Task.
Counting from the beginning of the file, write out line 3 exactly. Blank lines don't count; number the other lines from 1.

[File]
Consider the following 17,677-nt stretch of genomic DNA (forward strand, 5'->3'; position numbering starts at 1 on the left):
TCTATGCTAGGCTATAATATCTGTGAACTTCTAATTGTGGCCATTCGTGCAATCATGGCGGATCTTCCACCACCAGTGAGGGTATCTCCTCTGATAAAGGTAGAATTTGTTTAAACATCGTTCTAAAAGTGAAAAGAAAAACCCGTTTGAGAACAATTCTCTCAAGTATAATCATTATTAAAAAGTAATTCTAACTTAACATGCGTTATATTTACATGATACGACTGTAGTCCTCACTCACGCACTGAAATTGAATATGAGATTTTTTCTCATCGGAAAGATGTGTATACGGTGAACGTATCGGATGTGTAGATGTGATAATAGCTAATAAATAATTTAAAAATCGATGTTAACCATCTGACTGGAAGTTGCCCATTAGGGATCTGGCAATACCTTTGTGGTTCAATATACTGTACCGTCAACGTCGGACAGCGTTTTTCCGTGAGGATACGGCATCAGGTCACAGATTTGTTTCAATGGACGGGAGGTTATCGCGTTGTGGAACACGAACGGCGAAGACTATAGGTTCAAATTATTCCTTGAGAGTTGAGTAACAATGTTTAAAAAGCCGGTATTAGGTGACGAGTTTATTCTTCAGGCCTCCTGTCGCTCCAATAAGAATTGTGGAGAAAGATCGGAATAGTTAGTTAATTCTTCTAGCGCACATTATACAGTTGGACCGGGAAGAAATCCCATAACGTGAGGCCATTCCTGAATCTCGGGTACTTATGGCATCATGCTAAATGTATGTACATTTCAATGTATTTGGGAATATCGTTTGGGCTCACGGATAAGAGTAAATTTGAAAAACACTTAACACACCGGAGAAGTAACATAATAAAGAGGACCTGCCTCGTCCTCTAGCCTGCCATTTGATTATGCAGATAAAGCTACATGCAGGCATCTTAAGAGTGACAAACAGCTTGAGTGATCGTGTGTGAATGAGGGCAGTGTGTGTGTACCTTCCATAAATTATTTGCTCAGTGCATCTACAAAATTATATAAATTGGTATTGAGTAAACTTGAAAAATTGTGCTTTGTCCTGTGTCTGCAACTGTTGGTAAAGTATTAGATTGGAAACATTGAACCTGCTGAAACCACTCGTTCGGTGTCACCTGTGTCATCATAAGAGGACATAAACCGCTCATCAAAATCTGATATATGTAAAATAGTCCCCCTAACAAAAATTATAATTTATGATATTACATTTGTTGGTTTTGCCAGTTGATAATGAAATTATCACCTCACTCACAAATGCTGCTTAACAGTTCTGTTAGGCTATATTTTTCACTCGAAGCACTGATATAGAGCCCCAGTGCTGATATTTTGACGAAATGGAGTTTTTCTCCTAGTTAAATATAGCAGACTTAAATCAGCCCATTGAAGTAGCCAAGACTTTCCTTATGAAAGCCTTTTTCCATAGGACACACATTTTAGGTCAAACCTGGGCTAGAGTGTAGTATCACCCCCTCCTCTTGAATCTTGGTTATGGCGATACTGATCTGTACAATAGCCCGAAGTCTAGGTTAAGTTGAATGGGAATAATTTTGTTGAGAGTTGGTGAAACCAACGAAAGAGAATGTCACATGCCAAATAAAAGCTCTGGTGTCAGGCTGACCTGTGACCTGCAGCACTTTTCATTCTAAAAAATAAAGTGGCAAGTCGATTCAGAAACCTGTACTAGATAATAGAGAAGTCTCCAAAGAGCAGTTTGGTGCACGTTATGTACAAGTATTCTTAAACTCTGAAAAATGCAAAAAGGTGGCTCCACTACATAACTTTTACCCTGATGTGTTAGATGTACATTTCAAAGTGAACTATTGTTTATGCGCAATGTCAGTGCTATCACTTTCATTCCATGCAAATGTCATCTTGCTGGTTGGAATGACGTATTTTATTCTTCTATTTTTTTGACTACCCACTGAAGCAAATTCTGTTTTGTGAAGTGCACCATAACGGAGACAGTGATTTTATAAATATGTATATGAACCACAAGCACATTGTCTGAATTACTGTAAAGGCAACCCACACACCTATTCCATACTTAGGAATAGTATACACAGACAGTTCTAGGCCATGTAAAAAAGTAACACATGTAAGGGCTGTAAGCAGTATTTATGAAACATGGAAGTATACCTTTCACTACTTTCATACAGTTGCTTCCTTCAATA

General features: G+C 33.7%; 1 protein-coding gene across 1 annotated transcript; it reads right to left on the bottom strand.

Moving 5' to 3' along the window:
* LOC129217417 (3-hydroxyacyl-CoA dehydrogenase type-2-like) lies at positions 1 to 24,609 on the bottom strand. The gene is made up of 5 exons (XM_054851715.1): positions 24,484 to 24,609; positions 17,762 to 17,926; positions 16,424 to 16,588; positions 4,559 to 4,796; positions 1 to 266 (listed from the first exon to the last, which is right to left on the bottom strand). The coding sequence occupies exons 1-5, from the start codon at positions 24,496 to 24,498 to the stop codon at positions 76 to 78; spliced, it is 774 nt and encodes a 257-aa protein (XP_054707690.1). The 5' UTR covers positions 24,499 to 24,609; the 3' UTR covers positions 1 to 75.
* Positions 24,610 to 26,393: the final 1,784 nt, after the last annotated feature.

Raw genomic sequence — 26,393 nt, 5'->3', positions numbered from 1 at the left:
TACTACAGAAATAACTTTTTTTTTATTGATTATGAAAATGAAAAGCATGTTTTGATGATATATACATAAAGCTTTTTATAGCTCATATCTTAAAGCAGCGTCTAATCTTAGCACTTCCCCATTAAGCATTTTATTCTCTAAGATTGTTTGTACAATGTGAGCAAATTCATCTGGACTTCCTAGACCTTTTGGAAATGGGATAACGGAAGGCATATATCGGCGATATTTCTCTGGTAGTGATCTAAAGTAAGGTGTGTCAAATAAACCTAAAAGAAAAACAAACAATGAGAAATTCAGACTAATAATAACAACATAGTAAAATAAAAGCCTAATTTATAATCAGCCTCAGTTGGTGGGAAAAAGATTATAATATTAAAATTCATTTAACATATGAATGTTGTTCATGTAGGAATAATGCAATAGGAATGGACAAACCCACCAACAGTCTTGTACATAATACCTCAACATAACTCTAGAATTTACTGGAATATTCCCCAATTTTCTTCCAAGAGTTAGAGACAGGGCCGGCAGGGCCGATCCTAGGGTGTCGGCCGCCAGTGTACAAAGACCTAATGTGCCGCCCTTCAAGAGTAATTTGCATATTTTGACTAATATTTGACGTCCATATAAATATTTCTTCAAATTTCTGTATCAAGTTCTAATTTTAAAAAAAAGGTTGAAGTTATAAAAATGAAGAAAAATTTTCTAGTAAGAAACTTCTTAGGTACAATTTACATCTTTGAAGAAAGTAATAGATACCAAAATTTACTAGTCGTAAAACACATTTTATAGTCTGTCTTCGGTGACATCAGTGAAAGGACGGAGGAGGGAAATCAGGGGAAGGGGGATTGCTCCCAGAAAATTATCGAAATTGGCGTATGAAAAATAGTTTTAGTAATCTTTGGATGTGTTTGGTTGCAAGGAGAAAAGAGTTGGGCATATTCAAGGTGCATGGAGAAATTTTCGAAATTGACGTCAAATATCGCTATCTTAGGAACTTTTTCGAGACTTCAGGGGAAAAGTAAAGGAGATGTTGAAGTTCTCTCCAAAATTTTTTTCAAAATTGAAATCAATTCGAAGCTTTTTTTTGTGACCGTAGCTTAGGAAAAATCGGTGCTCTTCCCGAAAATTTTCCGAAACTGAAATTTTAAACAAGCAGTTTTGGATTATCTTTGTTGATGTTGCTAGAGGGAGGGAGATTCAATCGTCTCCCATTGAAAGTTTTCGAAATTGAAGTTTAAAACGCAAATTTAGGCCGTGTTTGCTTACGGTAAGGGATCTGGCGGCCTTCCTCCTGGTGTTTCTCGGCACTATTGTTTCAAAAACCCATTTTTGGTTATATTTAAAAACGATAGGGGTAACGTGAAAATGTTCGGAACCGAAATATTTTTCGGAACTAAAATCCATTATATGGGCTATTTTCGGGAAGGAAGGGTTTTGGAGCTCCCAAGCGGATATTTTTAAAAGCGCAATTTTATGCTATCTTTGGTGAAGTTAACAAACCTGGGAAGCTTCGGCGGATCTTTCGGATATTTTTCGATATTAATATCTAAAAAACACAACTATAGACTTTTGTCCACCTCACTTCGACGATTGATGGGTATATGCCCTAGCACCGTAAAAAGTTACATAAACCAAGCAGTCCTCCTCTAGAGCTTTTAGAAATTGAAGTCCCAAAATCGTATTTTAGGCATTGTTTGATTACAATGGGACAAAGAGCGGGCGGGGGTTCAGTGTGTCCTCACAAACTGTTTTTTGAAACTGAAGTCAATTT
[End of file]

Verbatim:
General features: G+C 33.7%; 1 protein-coding gene across 1 annotated transcript; it reads right to left on the bottom strand.